“I’m here baby,” I say as he looks for my head poking out of my old quilts that I layer to cocoon myself.  He climbs out of his bed dragging his blanket behind and comes to join me in bed for some cuddle time before the day begins full force.

These moments are beauty.  And when I am aware.  When I allow myself to see and feel and hear beauty.  When I recognize it for what it is, I am stunned all over again.  As if it is the first time I have ever understood beauty. 

Why?  I ask repeatedly.  Why do I have the ability to recognize and appreciate beauty? God you didn’t have to make that possible.  But you did.

And then the answer comes in almost the same words every time.  “The most incredible thing about beauty is not that we can see it and feel it and hear it.  But that God gave us the ability to recognize beauty.  To experience it.  To appreciate it.  To love it.  To take pleasure in it.  To let it excite us.  Motivate us.  Enliven us.   To make us happy and creative and joyful.”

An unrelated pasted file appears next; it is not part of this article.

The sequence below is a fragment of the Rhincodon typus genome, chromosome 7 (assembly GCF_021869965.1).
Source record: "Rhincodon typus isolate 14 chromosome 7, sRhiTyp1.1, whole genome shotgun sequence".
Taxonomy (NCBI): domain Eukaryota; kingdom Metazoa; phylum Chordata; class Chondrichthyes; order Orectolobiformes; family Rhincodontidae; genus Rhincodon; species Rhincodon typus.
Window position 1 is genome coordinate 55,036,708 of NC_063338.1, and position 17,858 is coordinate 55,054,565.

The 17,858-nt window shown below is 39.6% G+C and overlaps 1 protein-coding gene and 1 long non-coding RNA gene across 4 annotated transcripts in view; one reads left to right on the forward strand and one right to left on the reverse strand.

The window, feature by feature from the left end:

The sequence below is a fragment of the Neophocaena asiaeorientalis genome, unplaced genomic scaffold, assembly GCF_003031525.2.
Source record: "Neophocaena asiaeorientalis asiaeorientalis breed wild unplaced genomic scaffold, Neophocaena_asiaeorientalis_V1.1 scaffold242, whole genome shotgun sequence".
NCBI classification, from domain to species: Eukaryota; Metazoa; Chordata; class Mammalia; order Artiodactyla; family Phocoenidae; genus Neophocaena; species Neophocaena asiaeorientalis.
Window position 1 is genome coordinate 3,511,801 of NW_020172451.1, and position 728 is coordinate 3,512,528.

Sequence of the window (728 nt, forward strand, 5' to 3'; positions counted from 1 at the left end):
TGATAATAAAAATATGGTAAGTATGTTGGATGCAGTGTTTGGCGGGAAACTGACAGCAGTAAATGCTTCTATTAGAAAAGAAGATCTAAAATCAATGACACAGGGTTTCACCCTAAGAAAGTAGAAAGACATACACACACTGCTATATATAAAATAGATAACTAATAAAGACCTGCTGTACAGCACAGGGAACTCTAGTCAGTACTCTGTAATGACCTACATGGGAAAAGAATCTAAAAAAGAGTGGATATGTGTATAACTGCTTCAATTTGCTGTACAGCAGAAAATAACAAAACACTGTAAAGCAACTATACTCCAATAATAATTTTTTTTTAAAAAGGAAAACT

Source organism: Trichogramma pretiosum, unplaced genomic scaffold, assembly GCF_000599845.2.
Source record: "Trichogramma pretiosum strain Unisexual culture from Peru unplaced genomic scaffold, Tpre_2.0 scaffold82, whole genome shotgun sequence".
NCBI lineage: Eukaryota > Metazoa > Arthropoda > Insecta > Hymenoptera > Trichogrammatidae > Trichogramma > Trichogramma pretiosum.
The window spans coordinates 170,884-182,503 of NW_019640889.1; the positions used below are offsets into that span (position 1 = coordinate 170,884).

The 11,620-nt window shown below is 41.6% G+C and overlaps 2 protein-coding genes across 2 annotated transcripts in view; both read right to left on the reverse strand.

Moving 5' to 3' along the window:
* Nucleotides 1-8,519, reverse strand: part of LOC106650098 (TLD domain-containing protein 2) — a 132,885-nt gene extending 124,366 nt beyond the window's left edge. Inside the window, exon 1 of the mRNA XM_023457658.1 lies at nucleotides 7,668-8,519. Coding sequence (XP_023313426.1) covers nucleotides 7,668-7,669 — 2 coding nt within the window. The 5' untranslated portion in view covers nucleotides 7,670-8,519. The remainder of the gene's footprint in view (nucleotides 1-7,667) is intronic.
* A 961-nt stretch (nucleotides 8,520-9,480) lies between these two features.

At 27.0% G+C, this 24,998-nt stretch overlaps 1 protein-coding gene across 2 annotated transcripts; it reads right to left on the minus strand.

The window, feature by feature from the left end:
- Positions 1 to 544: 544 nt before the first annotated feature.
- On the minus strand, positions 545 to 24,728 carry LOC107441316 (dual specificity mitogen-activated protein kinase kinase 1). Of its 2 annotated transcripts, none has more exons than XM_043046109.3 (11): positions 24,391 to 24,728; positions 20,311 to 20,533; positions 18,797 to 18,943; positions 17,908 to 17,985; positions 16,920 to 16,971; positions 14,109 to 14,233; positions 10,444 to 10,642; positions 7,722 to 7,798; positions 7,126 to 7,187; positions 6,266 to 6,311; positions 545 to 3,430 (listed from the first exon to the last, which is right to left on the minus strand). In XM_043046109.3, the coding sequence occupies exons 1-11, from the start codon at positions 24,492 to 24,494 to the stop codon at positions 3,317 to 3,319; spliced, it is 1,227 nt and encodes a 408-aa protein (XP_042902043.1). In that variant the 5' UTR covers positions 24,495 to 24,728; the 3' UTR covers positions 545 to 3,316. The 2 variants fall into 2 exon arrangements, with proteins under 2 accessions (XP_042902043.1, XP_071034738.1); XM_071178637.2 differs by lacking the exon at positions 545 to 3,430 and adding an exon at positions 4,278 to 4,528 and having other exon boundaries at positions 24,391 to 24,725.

And my friends, that is a gift.  A grand gift from God. 

And one that leads us back to Him and His beauty. 


Thank you God.

Monday, March 3, 2014

CASTING BLAME: There, but for the Grace of God, Go I."

Yesterday, I posted the story of God waking me up from a deep sleep prompting me to think about the possibility of accidentally leaving one of my little ones in the car by making me think I had forgotten my 5-year-old in the car the night before!  I hadn’t actually left him, but within 2 hours of being jolted awake with that feeling, my visiting 4-year-old granddaughter was actually forgotten for a few moments in the car after a quick trip to school for drop off.